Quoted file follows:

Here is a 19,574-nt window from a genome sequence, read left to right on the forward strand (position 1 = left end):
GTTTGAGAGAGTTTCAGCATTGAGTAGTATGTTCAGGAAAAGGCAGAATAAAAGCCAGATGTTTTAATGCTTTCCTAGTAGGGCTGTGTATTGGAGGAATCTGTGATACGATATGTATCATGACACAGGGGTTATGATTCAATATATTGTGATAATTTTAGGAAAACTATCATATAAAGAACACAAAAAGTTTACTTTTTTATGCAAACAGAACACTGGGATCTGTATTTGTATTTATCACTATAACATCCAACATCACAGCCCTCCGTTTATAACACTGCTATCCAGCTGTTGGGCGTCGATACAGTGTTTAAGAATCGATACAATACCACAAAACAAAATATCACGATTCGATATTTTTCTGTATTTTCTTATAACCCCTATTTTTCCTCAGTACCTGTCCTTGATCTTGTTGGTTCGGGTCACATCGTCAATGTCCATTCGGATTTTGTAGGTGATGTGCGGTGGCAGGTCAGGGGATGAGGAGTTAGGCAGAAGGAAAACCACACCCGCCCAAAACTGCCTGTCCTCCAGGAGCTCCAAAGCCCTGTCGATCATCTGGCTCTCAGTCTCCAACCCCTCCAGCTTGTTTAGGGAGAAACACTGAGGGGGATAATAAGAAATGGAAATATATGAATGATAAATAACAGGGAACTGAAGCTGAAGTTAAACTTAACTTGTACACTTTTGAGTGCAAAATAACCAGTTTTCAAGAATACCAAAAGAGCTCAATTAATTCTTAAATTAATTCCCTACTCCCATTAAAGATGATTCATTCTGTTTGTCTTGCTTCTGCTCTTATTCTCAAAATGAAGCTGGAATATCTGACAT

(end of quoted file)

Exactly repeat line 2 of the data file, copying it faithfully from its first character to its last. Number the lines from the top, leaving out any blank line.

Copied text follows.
GTTTGAGAGAGTTTCAGCATTGAGTAGTATGTTCAGGAAAAGGCAGAATAAAAGCCAGATGTTTTAATGCTTTCCTAGTAGGGCTGTGTATTGGAGGAATCTGTGATACGATATGTATCATGACACAGGGGTTATGATTCAATATATTGTGATAATTTTAGGAAAACTATCATATAAAGAACACAAAAAGTTTACTTTTTTATGCAAACAGAACACTGGGATCTGTATTTGTATTTATCACTATAACATCCAACATCACAGCCCTCCGTTTATAACACTGCTATCCAGCTGTTGGGCGTCGATACAGTGTTTAAGAATCGATACAATACCACAAAACAAAATATCACGATTCGATATTTTTCTGTATTTTCTTATAACCCCTATTTTTCCTCAGTACCTGTCCTTGATCTTGTTGGTTCGGGTCACATCGTCAATGTCCATTCGGATTTTGTAGGTGATGTGCGGTGGCAGGTCAGGGGATGAGGAGTTAGGCAGAAGGAAAACCACACCCGCCCAAAACTGCCTGTCCTCCAGGAGCTCCAAAGCCCTGTCGATCATCTGGCTCTCAGTCTCCAACCCCTCCAGCTTGTTTAGGGAGAAACACTGAGGGGGATAATAAGAAATGGAAATATATGAATGATAAATAACAGGGAACTGAAGCTGAAGTTAAACTTAACTTGTACACTTTTGAGTGCAAAATAACCAGTTTTCAAGAATACCAAAAGAGCTCAATTAATTCTTAAATTAATTCCCTACTCCCATTAAAGATGATTCATTCTGTTTGTCTTGCTTCTGCTCTTATTCTCAAAATGAAGCTGGAATATCTGACAT